So, I'm piddling with some tiny shell script, and decide to substitute in some perl instead.
'cause, I'm just a sucker for a language that looks like it was designed by a thousand drunken monkeys.
Well, so, anyway, I find out that this doesn't work as I'd expect:
perl -lne 'print $ARGV' filename
When called with -e argument, $ARVG doesn't equal the first argument to the script. Really?
It is supposed to be an array of command line arguments. Unlike every other language that uses an argv convention, Perl doesn't include the name of the command in the array, but I digress.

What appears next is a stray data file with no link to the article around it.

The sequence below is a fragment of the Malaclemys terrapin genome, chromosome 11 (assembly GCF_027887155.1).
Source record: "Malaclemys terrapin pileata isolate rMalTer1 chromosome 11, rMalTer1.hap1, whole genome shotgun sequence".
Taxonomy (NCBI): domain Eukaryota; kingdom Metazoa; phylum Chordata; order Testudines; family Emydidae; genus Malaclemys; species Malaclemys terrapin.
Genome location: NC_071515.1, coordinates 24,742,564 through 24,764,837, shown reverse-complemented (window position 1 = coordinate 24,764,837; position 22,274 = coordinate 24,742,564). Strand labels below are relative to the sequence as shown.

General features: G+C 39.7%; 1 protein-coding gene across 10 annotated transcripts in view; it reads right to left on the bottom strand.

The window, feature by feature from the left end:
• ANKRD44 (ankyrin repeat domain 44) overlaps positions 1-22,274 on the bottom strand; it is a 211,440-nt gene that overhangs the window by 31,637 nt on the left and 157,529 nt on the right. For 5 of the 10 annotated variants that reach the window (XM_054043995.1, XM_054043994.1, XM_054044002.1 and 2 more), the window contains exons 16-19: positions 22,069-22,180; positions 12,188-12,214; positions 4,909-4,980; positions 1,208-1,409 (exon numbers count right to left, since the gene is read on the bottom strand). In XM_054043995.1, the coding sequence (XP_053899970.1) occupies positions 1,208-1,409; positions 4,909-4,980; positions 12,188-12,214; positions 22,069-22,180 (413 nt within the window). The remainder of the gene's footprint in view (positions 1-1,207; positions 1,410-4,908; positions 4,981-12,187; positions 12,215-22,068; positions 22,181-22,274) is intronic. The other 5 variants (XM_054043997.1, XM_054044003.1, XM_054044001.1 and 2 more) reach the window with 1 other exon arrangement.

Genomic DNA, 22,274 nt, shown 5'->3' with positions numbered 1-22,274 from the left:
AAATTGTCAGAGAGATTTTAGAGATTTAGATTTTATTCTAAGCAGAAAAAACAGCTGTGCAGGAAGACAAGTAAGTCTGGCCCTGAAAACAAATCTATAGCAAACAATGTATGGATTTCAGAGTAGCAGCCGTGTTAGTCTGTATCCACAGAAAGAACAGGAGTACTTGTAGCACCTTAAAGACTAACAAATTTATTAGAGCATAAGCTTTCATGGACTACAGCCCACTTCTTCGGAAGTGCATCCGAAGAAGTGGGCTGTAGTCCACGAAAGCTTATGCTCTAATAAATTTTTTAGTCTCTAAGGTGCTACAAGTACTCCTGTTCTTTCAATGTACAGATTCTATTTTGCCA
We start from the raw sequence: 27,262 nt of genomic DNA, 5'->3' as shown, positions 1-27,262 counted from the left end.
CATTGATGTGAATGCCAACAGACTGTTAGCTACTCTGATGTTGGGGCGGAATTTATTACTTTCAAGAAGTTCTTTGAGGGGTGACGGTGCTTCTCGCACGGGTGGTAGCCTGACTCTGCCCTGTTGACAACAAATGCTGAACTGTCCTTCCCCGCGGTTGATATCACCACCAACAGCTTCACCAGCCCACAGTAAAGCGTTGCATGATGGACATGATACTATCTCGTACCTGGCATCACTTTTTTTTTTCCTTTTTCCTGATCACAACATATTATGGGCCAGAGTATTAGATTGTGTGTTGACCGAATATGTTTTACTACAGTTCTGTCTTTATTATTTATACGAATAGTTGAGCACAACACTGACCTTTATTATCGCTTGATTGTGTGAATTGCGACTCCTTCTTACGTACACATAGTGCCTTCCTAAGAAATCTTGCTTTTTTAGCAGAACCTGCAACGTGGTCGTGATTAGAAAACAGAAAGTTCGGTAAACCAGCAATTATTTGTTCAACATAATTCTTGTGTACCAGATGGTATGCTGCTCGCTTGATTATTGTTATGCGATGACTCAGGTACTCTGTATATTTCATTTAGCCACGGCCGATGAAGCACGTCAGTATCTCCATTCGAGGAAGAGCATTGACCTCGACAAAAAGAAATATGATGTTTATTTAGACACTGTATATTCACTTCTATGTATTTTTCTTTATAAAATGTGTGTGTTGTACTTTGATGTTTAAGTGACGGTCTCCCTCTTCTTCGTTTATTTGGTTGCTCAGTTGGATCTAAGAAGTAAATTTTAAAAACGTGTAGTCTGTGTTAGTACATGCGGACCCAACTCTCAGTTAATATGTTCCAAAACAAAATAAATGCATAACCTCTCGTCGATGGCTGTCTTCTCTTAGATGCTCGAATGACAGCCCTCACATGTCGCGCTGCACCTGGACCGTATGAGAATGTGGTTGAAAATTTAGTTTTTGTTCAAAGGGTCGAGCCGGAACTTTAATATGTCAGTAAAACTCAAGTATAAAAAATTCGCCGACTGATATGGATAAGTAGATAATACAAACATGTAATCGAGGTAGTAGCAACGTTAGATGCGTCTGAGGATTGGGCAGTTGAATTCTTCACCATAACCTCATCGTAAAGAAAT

When you run Perl with the -e argument, it magically changes.
The rationalization for this design feature are no doubt tucked into some dusty corner of a list server, but who really cares? It is different in a way that seems gratuitous and more than a little astonishing, so even though it was an ancient decision, it still seems rather stupid.
Everything needed could be done in shell. Anyway, other smarter and smaller languages exist. I have options.
So when I'm stupid enough to bother with a massively bloated interpreted language like Perl, and it decides to astonish me with a really poor implementation design decision and unexpected behavior, rather than blame myself and accommodate the idiocy of the language, I reject it.